Jetblue Crewmembers welcomed by Dept. of Tourism greeters on Saturday, Nov. 7 at the Cyril E. King Airport. By. MAXIENE K. CABO FOR VI CONSORTIUM
The Department of Tourism on Saturday gave the inaugural flight of JetBlue Airways from the John F. Kennedy Airport to Cyril E. King Airport an exceptional welcome that included Moko Jumbie performances and some cultural dancing. First Lady Yolanda Bryan welcomed passengers with gift bags as they deboarded the aircraft.
Jetblue announced the nonstop flights back in June.
“It’s a great day for us to receive this, especially in a pandemic people really want to travel with the least amount of connections as possible,” said Department of Tourism Commissioner Joseph Boschulte about the every-Saturday route. He said the TriState area has historically been where the territory has seen the majority of its visitors coming in from. “We are definitely happy we have another medium to bring more people in, and we are excited of the possibilities of this season,” he said.
According to JetBlue, with business travel facing a less certain recovery timeline, newly announced routes offer the carrier an opportunity to generate revenue, bring back into service aircrafts that would otherwise sit idle, and add more flying opportunities for JetBlue crew members.
Asked about the new direct route, Governor Albert Bryan, who was also present for the inaugural flight, said, “The beautiful thing about this, it’s like the holy grail of Caribbean tourism, that you have an inaugural flight flying from JetBlue all the way into St. Thomas flying direct to New York. It's something that St. Croix has been praying for for years and we were able to accomplish it here in St. Thomas. Being able to expand our grip in terms of the seats available coming into the island, our overnight passengers it will be tantamount to our survival this year in the tourism industry.”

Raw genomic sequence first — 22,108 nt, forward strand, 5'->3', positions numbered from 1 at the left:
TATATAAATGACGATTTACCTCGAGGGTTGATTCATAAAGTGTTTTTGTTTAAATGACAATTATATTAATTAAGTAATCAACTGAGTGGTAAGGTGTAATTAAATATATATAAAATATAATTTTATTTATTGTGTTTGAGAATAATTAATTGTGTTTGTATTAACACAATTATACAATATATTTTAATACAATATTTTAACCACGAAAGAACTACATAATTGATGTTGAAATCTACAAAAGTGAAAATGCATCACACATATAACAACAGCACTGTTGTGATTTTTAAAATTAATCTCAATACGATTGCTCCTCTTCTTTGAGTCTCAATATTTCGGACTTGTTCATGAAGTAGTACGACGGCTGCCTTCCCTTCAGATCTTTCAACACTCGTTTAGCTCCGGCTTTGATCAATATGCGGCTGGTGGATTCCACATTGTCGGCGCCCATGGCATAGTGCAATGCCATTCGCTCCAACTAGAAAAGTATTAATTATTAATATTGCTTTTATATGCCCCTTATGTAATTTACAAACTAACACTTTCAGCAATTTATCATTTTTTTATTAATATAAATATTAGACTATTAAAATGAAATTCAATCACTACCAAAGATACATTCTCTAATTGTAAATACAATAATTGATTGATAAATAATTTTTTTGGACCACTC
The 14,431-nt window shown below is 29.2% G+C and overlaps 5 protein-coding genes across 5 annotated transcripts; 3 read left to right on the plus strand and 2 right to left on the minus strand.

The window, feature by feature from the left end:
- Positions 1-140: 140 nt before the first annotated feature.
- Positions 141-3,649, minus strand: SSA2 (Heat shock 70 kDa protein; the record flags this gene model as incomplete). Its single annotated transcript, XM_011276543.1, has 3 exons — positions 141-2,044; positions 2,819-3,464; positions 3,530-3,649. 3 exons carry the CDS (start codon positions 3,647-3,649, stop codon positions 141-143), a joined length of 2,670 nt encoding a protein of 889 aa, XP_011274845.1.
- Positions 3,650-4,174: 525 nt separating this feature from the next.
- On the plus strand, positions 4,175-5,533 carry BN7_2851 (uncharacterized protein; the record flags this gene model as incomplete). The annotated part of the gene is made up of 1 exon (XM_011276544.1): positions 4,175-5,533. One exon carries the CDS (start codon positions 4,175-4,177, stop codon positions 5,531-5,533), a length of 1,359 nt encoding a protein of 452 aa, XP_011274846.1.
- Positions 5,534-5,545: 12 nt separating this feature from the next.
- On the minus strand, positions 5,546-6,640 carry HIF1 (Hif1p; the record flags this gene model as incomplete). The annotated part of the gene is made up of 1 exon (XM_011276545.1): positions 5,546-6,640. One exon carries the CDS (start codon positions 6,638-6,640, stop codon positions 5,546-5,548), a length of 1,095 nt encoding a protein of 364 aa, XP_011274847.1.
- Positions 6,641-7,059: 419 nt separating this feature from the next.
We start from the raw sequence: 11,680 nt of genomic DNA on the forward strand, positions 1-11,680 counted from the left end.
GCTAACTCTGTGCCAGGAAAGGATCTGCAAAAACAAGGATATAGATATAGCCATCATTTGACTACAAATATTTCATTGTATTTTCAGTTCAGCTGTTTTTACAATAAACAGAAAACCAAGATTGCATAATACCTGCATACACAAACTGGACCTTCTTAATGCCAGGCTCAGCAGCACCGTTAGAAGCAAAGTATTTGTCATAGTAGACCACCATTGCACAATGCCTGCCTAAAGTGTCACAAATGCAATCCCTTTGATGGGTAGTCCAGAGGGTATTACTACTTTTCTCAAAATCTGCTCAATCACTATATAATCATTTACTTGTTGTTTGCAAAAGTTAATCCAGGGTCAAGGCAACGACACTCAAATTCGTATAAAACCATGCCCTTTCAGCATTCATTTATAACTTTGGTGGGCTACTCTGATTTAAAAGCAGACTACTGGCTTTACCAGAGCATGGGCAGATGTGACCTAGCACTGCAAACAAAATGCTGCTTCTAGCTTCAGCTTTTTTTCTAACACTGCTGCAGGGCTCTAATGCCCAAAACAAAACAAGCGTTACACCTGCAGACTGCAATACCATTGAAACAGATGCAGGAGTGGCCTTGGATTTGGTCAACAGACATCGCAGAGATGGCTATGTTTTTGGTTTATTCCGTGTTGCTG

While the Center for Disease Control and Prevention has allowed its no-sail order for the cruise industry to expire, major cruise lines have cancelled sailing through November, though some level of cruise ship travel is expected by January. Mr. Bryan said while the cruise ships are expected to start operations, the level of calls and visitors won't be the same — all this due to the pandemic.
"Cruise ships are looking like they are coming back, but they are not going to come back in the way that they did before," he said. "Having this flight and many others that are coming in, we are almost to our pre-hurricane levels now in St. Thomas and slowly creeping past that in St. Croix. We are looking for more passengers with that test slip coming in here, fully masked and ready to have some fun over the holiday season.”
Mr. Boschulte hailed the direct flight from New York as monumental, which adds upon a variety of options already in place to fly into the territory. "Taxi drivers will have work, all our hotels will be full, Airbnbs will be full, restaurants and bar scenes will have people going. Ultimately we need the injection into our economy, but we need to do it safely," he said.
JetBlue currently serves St. Thomas from San Juan, Boston, and now JFK. The tourism commissioner stated that he has been in conversations with JetBlue regularly about increasing the frequency of flights and getting a flight back on St. Croix, where the airline previously served before pulling out in 2019.